Time (travel) is on their side, yes it is
Main Cast: Eric McCormack, MacKenzie Porter
Creator: Brad Wright
Time travel is so pesky. All the mind bending questions that pop up when someone tries to change the past or see the future can bog down a movie or series in a heartbeat. But I never stop trying them, because you never know when one is going to hit just the right beat. Finally, my persistence paid off, because I FOUND IT. It is called Travelers, a new Netflix series. And it is glorious.
Travelers puts a new spin on time travel by having its travelers occupy bodies that already exist in this time period. Using historical records, the Travelers are able to pinpoint the time of death of potential hosts and jump in right after the terminal moment. The deaths are the sorts that are unwitnessed and/or unexpected, so they aren’t popping up in someone who is surrounded by family or is 120 years old. Our main characters are Grant MacLaren (Eric McCormack), hosted by an FBI agent (that comes in super handy); Marcy Warton (MacKenzie Porter), hosted by a cognitively disabled young woman whose historical record was not quite accurate; Carly Shannon (Nesta Cooper), hosted by a single mother with an abusive ex; Trevor Holden (Jared Abrahamson), hosted by a surly teenager; and Philip Pearson (Reilly Dolman), hosted by a young heroin addict. Each has to continue the host’s life in a manner as uninterrupted and inconspicuous as possible, while carrying out their mission as a team.
But what is their mission? Where (more accurately when) have they come from? You’ll find out a lot in the first episode, so I won’t give it away. The only thing that’s really important is that their missions need to make sense – and they do, in a grand scheme way. Their communication with those in charge (in the future) can be, understandably, a little spotty – and tricky as hell – but they have a system and their orders are clear.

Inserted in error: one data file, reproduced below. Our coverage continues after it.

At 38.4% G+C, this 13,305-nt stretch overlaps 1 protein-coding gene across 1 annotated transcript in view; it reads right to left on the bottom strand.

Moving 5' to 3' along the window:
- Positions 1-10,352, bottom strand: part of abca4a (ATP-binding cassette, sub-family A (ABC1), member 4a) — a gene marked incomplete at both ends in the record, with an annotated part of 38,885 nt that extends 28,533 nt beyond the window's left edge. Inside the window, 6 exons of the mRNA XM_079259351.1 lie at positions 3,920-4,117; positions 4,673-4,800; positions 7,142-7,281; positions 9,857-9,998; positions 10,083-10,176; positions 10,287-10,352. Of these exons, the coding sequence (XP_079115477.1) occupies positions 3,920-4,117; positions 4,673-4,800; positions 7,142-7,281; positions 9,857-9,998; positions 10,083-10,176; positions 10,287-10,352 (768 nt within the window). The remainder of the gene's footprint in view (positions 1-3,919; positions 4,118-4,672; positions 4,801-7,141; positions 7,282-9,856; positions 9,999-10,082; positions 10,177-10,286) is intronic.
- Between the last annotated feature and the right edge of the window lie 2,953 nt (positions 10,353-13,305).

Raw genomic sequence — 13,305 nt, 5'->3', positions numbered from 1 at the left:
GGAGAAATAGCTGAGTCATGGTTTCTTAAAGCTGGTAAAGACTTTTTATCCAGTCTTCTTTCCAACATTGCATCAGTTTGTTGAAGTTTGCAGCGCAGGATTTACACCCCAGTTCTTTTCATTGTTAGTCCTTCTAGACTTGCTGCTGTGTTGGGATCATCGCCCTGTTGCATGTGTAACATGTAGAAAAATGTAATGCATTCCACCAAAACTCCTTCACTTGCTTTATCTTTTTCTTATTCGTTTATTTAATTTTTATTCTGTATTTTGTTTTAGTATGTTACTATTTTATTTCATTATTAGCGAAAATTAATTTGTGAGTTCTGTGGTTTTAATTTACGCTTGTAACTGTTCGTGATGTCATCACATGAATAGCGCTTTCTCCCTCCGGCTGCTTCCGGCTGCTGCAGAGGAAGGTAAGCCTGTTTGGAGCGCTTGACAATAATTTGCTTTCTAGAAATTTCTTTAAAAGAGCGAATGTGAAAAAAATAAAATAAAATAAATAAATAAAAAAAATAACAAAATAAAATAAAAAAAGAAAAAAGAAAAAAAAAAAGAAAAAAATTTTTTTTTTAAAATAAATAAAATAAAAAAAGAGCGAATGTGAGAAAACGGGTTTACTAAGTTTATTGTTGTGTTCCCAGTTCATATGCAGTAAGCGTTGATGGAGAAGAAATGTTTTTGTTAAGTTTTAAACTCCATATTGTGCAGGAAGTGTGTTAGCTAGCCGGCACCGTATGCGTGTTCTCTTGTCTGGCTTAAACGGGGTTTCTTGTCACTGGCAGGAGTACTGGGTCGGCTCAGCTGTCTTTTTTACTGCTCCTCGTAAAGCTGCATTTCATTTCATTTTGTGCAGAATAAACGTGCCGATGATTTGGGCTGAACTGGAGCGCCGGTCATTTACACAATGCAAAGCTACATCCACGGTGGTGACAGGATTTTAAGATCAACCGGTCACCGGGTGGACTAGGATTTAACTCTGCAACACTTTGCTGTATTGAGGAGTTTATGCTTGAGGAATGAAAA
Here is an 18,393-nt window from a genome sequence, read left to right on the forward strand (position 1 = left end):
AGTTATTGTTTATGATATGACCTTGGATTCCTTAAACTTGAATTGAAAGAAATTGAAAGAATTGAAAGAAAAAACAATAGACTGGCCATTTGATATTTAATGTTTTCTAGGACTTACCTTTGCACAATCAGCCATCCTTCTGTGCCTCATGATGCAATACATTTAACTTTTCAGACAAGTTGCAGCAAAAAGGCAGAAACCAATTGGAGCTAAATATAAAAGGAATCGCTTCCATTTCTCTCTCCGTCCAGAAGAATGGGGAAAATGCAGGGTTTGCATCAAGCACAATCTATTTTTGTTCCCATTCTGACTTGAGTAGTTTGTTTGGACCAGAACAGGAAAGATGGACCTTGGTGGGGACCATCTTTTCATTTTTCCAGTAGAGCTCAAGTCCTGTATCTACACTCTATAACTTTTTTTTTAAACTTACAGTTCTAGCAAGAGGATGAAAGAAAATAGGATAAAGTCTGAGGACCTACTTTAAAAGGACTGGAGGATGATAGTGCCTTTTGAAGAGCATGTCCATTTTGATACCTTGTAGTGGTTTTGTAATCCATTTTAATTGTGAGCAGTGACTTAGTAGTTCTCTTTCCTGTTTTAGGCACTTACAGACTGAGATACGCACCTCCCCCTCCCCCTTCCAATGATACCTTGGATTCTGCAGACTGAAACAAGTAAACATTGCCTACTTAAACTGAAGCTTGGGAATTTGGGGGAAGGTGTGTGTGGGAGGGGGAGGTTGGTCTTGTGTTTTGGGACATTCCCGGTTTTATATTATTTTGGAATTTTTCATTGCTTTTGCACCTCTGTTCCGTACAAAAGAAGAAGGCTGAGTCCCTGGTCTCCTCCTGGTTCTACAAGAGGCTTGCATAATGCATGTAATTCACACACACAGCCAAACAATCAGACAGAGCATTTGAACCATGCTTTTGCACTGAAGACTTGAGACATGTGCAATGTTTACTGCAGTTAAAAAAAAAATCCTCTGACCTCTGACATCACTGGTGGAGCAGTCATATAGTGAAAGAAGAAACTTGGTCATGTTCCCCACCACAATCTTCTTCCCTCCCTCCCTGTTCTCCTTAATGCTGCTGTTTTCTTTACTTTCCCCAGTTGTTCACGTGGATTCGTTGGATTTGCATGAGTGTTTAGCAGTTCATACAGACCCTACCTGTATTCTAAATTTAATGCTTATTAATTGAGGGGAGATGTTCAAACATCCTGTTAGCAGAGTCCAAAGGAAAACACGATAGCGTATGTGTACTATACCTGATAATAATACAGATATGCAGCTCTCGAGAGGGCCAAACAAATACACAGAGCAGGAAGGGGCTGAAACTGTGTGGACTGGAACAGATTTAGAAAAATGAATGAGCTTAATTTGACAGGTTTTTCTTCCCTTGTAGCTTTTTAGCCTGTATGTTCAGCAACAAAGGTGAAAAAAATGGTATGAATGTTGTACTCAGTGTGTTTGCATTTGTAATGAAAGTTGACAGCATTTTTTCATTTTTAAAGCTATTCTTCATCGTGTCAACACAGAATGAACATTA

So what makes this a show worth watching (and binge watching – it’s absolutely worthy)? First and foremost, the character interaction. I like this team, how they deal with missions, how they react to being in the past, and how they work together as a group. I particularly like how each handles the very human issues of their host’s lives. Some of them are far older and wiser than their hosts, others find themselves ill-equipped to deal with 21st century problems, and still others have to make complicated interpersonal relationships function in a reasonable fashion. Secondly, the concept (which in reality is probably more important). It takes time travel and makes it seem almost feasible. There is little blatant technobabble, and what there is gets couched in complicated computer coding that none of us expects to understand anyway. We all know that computers are filled with unknowable magic – as long as it sounds good, I’ll accept that they can get messages from the future on the dark net. I’m okay with the technical advances that allow this travel to be possible and appreciate that it isn’t perfect or completely reliable.
Overall, Travelers is a terrific addition to the stable of Netflix Original Series. It’s incredibly binge-able, with each episode ending on a note that makes you want to see what’s next. The cast has great chemistry, the writers have made the story lines complicated enough to appeal to sci-fi lovers but not so obscure or vague as to lose the viewer. They’ve left a lot of great material to come back to in the second season, which I wish was coming out tomorrow instead of some unknown date in the future. It has been very well received, so I would be surprised if it wasn’t picked up for a season 2. I will absolutely let you know when I find out any details – keep an eye on Everything Netflix. In the meantime, you can own this Will & Grace era autographed picture of Eric McCormack to tide you over.
You can usually find Sue watching dysfunctional family indie dramas in order to make her own household seem normal. She is the Editorial Manager at Silver Beacon Marketing and an aspiring Crazy Cat Lady.